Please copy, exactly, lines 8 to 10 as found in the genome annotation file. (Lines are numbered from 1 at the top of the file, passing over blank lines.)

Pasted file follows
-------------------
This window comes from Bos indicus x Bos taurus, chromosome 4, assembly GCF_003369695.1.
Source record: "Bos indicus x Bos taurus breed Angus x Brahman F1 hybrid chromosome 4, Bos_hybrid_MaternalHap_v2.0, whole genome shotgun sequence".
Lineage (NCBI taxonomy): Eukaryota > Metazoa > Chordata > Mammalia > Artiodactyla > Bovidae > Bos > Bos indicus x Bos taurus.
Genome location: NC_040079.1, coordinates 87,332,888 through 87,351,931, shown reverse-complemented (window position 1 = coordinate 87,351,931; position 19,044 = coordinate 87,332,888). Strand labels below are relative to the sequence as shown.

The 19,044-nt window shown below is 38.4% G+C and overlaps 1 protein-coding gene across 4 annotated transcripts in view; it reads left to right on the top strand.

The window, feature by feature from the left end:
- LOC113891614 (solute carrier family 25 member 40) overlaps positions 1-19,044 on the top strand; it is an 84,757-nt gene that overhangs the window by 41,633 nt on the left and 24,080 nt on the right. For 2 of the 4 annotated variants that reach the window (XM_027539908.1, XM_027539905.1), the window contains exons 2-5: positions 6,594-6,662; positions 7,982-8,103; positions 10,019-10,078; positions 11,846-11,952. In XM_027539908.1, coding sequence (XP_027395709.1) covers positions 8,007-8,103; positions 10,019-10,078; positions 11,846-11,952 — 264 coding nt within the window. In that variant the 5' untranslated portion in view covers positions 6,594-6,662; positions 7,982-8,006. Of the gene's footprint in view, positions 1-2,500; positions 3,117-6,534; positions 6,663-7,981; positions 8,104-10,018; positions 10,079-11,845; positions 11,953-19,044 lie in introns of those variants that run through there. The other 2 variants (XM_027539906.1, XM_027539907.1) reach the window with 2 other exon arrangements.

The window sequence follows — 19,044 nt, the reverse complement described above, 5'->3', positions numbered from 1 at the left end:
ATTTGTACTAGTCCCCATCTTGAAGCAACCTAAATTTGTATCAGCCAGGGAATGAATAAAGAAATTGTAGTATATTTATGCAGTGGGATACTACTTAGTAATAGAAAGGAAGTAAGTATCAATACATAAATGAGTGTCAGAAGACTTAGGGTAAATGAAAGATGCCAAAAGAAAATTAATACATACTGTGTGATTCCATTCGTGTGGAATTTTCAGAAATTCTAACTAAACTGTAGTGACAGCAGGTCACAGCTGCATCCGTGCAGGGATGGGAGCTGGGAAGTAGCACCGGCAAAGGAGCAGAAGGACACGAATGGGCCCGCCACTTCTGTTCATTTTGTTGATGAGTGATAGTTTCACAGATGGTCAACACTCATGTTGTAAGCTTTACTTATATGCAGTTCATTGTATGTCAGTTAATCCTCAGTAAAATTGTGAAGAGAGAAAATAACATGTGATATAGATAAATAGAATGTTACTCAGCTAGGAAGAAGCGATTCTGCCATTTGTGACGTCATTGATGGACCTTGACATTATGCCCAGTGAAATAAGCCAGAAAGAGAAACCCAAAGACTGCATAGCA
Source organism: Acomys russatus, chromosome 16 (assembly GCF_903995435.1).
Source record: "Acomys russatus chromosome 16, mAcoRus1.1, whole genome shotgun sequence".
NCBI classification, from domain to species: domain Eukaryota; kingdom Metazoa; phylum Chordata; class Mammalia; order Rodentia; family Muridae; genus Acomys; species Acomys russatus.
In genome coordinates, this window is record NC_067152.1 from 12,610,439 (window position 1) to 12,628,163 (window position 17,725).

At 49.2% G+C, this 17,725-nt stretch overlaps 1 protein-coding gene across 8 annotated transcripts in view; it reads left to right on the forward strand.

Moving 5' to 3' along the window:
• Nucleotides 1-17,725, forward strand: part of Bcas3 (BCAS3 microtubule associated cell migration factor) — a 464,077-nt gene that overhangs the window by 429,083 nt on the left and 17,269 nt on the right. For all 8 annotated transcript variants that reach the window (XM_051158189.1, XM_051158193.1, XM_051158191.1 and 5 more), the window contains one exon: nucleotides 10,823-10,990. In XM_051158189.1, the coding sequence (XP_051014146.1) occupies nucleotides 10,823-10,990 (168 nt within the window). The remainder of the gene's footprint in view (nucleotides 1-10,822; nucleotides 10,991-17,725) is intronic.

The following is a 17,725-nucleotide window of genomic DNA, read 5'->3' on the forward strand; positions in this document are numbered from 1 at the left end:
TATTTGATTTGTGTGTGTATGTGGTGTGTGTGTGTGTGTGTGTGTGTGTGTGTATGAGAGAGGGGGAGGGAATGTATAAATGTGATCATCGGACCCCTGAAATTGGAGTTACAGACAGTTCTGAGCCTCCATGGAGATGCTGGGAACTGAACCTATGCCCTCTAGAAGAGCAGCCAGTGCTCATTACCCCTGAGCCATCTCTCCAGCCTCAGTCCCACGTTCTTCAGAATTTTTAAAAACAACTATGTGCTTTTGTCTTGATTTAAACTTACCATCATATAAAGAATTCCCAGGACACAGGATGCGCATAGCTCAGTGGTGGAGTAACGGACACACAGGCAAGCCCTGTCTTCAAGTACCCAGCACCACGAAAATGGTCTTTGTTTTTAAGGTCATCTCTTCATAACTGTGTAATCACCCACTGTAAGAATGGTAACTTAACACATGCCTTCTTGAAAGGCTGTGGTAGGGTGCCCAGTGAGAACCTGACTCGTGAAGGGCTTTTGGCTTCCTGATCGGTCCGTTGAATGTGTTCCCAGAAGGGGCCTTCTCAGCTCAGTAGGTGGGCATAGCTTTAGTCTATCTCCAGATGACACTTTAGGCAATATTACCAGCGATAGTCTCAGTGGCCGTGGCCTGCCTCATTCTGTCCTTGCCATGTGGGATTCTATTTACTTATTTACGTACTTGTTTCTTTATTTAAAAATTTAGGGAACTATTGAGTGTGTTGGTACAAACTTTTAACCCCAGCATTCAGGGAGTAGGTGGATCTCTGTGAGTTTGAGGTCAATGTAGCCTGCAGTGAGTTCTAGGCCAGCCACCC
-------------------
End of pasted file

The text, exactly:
The window sequence follows — 19,044 nt, the reverse complement described above, 5'->3', positions numbered from 1 at the left end:
ATTTGTACTAGTCCCCATCTTGAAGCAACCTAAATTTGTATCAGCCAGGGAATGAATAAAGAAATTGTAGTATATTTATGCAGTGGGATACTACTTAGTAATAGAAAGGAAGTAAGTATCAATACATAAATGAGTGTCAGAAGACTTAGGGTAAATGAAAGATGCCAAAAGAAAATTAATACATACTGTGTGATTCCATTCGTGTGGAATTTTCAGAAATTCTAACTAAACTGTAGTGACAGCAGGTCACAGCTGCATCCGTGCAGGGATGGGAGCTGGGAAGTAGCACCGGCAAAGGAGCAGAAGGACACGAATGGGCCCGCCACTTCTGTTCATTTTGTTGATGAGTGATAGTTTCACAGATGGTCAACACTCATGTTGTAAGCTTTACTTATATGCAGTTCATTGTATGTCAGTTAATCCTCAGTAAAATTGTGAAGAGAGAAAATAACATGTGATATAGATAAATAGAATGTTACTCAGCTAGGAAGAAGCGATTCTGCCATTTGTGACGTCATTGATGGACCTTGACATTATGCCCAGTGAAATAAGCCAGAAAGAGAAACCCAAAGACTGCATAGCA
Source organism: Acomys russatus, chromosome 16 (assembly GCF_903995435.1).